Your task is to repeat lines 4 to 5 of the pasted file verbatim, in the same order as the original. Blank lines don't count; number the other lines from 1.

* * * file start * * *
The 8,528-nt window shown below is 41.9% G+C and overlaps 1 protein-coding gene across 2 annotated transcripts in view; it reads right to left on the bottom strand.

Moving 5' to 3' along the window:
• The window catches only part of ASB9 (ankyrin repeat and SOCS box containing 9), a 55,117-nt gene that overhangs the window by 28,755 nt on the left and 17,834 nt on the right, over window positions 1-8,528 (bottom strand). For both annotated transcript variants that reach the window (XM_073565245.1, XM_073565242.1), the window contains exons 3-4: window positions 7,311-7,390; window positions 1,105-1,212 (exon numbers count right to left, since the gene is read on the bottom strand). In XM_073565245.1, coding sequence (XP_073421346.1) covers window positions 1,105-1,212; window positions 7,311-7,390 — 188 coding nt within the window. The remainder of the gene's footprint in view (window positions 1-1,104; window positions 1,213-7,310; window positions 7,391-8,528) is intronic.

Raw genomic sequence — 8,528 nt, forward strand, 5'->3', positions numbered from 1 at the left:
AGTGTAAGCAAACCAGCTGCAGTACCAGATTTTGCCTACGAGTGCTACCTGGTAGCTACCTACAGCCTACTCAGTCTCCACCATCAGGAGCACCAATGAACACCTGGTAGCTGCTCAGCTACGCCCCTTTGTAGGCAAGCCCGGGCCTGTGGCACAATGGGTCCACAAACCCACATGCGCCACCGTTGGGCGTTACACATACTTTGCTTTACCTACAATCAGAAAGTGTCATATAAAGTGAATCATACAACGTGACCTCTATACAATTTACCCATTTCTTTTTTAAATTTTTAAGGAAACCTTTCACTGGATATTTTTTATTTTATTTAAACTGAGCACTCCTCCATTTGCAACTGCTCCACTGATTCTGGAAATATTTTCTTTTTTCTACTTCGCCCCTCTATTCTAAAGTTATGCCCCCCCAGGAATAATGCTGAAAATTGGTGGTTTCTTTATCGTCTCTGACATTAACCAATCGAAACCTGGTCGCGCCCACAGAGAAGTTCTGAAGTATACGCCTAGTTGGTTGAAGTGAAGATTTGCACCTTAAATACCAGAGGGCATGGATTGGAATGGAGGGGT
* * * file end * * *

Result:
Raw genomic sequence — 8,528 nt, forward strand, 5'->3', positions numbered from 1 at the left:
AGTGTAAGCAAACCAGCTGCAGTACCAGATTTTGCCTACGAGTGCTACCTGGTAGCTACCTACAGCCTACTCAGTCTCCACCATCAGGAGCACCAATGAACACCTGGTAGCTGCTCAGCTACGCCCCTTTGTAGGCAAGCCCGGGCCTGTGGCACAATGGGTCCACAAACCCACATGCGCCACCGTTGGGCGTTACACATACTTTGCTTTACCTACAATCAGAAAGTGTCATATAAAGTGAATCATACAACGTGACCTCTATACAATTTACCCATTTCTTTTTTAAATTTTTAAGGAAACCTTTCACTGGATATTTTTTATTTTATTTAAACTGAGCACTCCTCCATTTGCAACTGCTCCACTGATTCTGGAAATATTTTCTTTTTTCTACTTCGCCCCTCTATTCTAAAGTTATGCCCCCCCAGGAATAATGCTGAAAATTGGTGGTTTCTTTATCGTCTCTGACATTAACCAATCGAAACCTGGTCGCGCCCACAGAGAAGTTCTGAAGTATACGCCTAGTTGGTTGAAGTGAAGATTTGCACCTTAAATACCAGAGGGCATGGATTGGAATGGAGGGGT